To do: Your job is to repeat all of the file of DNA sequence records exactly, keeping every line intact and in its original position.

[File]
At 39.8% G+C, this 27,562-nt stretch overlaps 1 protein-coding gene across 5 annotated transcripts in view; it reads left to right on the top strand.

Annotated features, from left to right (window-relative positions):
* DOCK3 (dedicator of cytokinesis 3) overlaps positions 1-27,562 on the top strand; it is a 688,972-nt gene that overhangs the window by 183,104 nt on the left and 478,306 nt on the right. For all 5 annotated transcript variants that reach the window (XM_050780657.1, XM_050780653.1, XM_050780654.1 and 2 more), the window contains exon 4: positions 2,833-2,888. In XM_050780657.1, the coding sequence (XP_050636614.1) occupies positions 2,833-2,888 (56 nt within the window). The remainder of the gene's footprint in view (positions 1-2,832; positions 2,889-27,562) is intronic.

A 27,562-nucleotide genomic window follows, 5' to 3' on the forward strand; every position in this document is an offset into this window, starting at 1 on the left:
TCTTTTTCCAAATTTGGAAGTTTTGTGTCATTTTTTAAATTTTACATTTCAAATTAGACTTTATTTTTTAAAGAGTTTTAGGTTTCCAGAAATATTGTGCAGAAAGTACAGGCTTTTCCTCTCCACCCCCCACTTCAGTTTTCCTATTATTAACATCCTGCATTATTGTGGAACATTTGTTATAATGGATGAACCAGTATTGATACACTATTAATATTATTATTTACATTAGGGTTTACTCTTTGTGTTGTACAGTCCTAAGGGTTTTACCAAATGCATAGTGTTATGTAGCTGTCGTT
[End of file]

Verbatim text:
At 39.8% G+C, this 27,562-nt stretch overlaps 1 protein-coding gene across 5 annotated transcripts in view; it reads left to right on the top strand.

Annotated features, from left to right (window-relative positions):
* DOCK3 (dedicator of cytokinesis 3) overlaps positions 1-27,562 on the top strand; it is a 688,972-nt gene that overhangs the window by 183,104 nt on the left and 478,306 nt on the right. For all 5 annotated transcript variants that reach the window (XM_050780657.1, XM_050780653.1, XM_050780654.1 and 2 more), the window contains exon 4: positions 2,833-2,888. In XM_050780657.1, the coding sequence (XP_050636614.1) occupies positions 2,833-2,888 (56 nt within the window). The remainder of the gene's footprint in view (positions 1-2,832; positions 2,889-27,562) is intronic.

A 27,562-nucleotide genomic window follows, 5' to 3' on the forward strand; every position in this document is an offset into this window, starting at 1 on the left:
TCTTTTTCCAAATTTGGAAGTTTTGTGTCATTTTTTAAATTTTACATTTCAAATTAGACTTTATTTTTTAAAGAGTTTTAGGTTTCCAGAAATATTGTGCAGAAAGTACAGGCTTTTCCTCTCCACCCCCCACTTCAGTTTTCCTATTATTAACATCCTGCATTATTGTGGAACATTTGTTATAATGGATGAACCAGTATTGATACACTATTAATATTATTATTTACATTAGGGTTTACTCTTTGTGTTGTACAGTCCTAAGGGTTTTACCAAATGCATAGTGTTATGTAGCTGTCGTT